Adenoid Removal

Written by Sandy Calhoun | Published on August 7, 2012
Medically Reviewed by George Krucik, MD

What is an Adenoidectomy (Adenoid Removal)?

Adenoid removal, also called adenoidectomy, is a common surgery used to remove the adenoids. The adenoids are glands located in the roof of the mouth, behind the soft palate where the nose connects to the throat.

The adenoids produce antibodies (white blood cells) that help fight infections. Typically, the adenoids shrink during adolescence and may disappear by adulthood.

Adenoid removal is often performed together with a tonsillectomy (removal of the tonsils). Chronic throat and respiratory infections often cause inflammation and infection in both glands. The combined tonsil and adenoid removal surgery is the second most common operation performed in children, according to the National Institutes of Health (NIH).

Why the Adenoids Are Removed

Frequent throat infections can cause the adenoids to become enlarged. Enlarged adenoids can obstruct breathing and block the Eustachian tubes, which connect the middle ear to the back of the nose. Clogged Eustachian tubes cause ear infections that can jeopardize your child’s hearing and respiratory health.

Symptoms of Enlarged Adenoids

Swollen adenoids block the airways and can cause the following symptoms:

  • frequent ear infections
  • sore throat
  • difficulty swallowing
  • difficulty breathing through the nose
  • habitual mouth breathing
  • obstructive sleep apnea (periodic lapses in breathing during sleep)

Repeated middle ear infections due to swollen adenoids and clogged Eustachian tubes have serious implications, such as hearing loss, which can also lead to speech problems.

Your child’s physician may recommend adenoid removal if your child has chronic ear or throat infections that:

  • do not respond to antibiotic treatments
  • recur more than five times per year
  • recur three times or more within a two-year period

Preparing for an Adenoidectomy

The mouth and throat bleed more readily than other areas of the body, so your doctor may request a blood test to find out whether your blood clots correctly and if your white and red blood count is normal. Preoperative blood tests can help your child’s doctor ensure that there won’t be excessive bleeding during and after the procedure.

In the week before surgery, do not give your child any medicine that can affect blood clotting, such as ibuprofen or aspirin. Acetaminophen (Tylenol) is allowed for pain, but if you are in doubt about which medicines are OK, talk with your doctor.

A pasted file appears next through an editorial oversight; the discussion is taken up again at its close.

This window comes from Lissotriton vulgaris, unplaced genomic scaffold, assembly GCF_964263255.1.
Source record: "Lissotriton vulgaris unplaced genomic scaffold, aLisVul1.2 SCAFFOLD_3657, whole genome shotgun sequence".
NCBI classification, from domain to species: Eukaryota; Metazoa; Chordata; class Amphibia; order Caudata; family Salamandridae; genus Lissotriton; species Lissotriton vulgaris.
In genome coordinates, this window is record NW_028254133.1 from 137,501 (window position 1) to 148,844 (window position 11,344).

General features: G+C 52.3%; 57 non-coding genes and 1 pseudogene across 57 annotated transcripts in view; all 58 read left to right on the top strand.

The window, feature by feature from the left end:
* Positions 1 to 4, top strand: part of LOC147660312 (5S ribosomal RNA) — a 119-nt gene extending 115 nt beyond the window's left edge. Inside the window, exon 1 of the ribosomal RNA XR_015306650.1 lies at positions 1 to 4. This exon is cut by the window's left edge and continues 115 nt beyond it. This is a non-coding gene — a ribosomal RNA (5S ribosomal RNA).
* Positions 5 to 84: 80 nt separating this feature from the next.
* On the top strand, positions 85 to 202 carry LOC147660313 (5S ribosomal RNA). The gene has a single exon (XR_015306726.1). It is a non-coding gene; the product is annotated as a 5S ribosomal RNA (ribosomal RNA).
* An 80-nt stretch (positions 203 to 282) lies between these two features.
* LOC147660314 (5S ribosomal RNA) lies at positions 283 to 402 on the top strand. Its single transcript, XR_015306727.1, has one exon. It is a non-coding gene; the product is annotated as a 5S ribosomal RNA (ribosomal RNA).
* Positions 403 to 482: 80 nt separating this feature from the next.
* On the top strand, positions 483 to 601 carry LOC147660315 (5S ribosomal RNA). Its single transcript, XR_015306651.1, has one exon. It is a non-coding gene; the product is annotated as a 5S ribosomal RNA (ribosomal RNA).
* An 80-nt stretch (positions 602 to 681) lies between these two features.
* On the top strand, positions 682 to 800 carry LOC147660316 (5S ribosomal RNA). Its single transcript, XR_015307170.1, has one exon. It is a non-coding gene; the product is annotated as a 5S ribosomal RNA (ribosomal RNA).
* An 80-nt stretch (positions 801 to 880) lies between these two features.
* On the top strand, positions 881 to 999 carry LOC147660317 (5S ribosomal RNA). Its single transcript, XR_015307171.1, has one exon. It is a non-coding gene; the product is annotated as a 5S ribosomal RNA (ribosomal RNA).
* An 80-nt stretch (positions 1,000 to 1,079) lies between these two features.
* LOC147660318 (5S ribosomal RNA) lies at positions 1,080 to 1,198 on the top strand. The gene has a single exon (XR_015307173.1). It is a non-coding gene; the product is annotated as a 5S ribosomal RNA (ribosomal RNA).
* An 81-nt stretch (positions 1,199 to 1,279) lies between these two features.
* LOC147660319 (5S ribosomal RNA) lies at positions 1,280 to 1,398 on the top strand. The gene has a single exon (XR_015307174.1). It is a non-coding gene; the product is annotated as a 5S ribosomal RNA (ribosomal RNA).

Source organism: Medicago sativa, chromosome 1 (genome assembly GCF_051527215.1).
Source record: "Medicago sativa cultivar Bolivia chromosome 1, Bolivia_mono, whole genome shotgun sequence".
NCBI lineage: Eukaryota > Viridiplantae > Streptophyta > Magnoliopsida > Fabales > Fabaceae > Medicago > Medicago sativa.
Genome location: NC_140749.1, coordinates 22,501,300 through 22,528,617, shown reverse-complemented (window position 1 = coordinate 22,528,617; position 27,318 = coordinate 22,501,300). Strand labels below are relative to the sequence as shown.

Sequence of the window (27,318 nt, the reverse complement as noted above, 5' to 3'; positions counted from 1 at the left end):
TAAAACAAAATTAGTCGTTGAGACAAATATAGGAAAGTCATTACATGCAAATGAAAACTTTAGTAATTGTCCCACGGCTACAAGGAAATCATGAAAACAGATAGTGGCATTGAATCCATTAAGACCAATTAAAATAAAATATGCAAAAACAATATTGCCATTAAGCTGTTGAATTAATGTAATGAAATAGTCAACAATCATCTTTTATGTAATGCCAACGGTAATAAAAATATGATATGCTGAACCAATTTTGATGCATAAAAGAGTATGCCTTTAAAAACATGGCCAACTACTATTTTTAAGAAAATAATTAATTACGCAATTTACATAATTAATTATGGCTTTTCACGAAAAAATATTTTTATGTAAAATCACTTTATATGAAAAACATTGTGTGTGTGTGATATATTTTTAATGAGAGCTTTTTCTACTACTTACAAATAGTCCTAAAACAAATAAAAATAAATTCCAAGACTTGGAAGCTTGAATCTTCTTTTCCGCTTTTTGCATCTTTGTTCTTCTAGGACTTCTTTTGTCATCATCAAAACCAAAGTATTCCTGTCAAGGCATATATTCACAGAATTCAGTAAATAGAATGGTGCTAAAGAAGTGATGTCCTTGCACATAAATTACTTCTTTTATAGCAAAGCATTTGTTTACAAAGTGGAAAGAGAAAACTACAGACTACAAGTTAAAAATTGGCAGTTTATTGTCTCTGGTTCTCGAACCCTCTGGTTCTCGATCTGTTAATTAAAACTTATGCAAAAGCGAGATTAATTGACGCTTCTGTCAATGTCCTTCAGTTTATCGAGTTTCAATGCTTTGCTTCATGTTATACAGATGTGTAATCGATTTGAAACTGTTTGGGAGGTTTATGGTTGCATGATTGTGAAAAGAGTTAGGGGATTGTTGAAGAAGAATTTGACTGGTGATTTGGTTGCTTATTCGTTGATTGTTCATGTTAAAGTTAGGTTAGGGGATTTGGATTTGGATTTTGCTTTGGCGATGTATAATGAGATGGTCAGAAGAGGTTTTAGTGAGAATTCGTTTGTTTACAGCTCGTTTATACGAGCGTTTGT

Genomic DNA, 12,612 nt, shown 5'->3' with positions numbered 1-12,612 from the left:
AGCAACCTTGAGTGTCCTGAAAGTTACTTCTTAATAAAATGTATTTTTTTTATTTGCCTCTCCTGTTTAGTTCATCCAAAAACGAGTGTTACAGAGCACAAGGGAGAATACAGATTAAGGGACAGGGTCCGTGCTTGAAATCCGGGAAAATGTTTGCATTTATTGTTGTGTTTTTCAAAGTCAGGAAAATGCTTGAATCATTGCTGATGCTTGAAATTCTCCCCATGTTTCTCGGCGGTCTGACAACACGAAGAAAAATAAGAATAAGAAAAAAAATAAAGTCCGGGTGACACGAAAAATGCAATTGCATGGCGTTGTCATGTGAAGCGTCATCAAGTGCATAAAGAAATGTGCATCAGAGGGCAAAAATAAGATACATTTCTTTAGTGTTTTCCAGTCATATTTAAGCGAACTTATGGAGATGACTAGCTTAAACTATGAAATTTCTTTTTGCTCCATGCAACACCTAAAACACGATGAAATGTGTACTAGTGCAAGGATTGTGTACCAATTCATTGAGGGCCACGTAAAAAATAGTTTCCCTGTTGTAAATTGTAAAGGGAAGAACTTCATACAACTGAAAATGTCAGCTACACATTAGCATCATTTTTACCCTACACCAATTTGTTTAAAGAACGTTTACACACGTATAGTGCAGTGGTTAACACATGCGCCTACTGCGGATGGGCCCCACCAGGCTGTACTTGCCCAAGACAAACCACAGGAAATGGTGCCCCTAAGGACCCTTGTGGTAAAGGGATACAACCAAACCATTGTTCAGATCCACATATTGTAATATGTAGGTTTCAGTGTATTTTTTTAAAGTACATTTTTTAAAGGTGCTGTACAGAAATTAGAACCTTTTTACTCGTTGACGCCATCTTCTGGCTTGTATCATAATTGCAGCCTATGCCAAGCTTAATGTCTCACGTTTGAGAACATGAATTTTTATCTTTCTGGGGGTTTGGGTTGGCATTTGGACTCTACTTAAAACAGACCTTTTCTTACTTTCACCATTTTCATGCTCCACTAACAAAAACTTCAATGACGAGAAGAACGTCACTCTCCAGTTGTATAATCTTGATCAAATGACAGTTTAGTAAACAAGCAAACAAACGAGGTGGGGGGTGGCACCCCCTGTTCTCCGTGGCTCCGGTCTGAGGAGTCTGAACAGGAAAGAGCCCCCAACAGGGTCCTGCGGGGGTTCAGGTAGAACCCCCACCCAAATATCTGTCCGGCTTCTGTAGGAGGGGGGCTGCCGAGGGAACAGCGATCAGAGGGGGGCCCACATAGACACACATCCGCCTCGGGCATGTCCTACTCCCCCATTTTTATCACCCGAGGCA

The day before surgery, your child should have nothing to eat or drink after midnight. This includes water. If the doctor prescribes medicine to be taken before the surgery, give it to your child with a small sip of water.

How an Adenoidectomy Is Performed

Adenoidectomy is performed under general anesthesia (drug-induced deep sleep), usually in an outpatient setting, meaning that you can go home on the day the surgery is performed.

The adenoids are usually removed through the mouth. The surgeon will insert a small instrument into your child’s mouth to prop it open, then remove the adenoids by making a small incision or by cauterizing (sealing the area using a heated device).

Cauterizing and packing the area with absorbent material like gauze will control bleeding during and after the procedure. Stitches are not usually required.

When the procedure is finished, your child will be taken to a recovery room until he or she wakes up. Medication will be prescribed to reduce pain and swelling. Your child will be released from the hospital, usually on the same day. Complete recovery from an adenoidectomy usually takes one to two weeks.

After an Adenoidectomy

A sore throat for one to two weeks after surgery is normal. It is important to drink a lot of fluids to avoid dehydration; good hydration actually helps to alleviate pain. For a couple of weeks, do not feed your child spicy or hot foods or foods that are hard and crunchy. Cold liquids and desserts are soothing on the child’s throat.

While your child’s throat is sore, good diet and drink options include:

  • water
  • fruit juice
  • Gatorade
  • Jell-O
  • ice cream
  • sherbet
  • yogurt
  • pudding
  • apple sauce
  • warm chicken or beef broth
  • soft-cooked meats and vegetables

An ice collar can help with pain and reduce swelling. You can make an ice collar by placing ice cubes in a zip-lock bag and wrapping the bag in a towel. Place the collar on the front of your child’s neck.

Your child should avoid strenuous activity for up to one week after surgery. The child may return to school in three to four days if he or she feels up to it.

Risks of an Adenoidectomy

Adenoid removal is usually a well-tolerated operation. Risks from any surgery include bleeding and infection at the surgery site. There are also risks associated with anesthesia, which include allergic reactions and breathing problems.

Be sure to tell the doctor if your child is allergic to any medication.

Long-Tem Outlook

Adenoidectomies have a long history of excellent results. After surgery, most children:

  • have fewer and milder throat infections
  • have fewer ear infections
  • breathe easier through the nose
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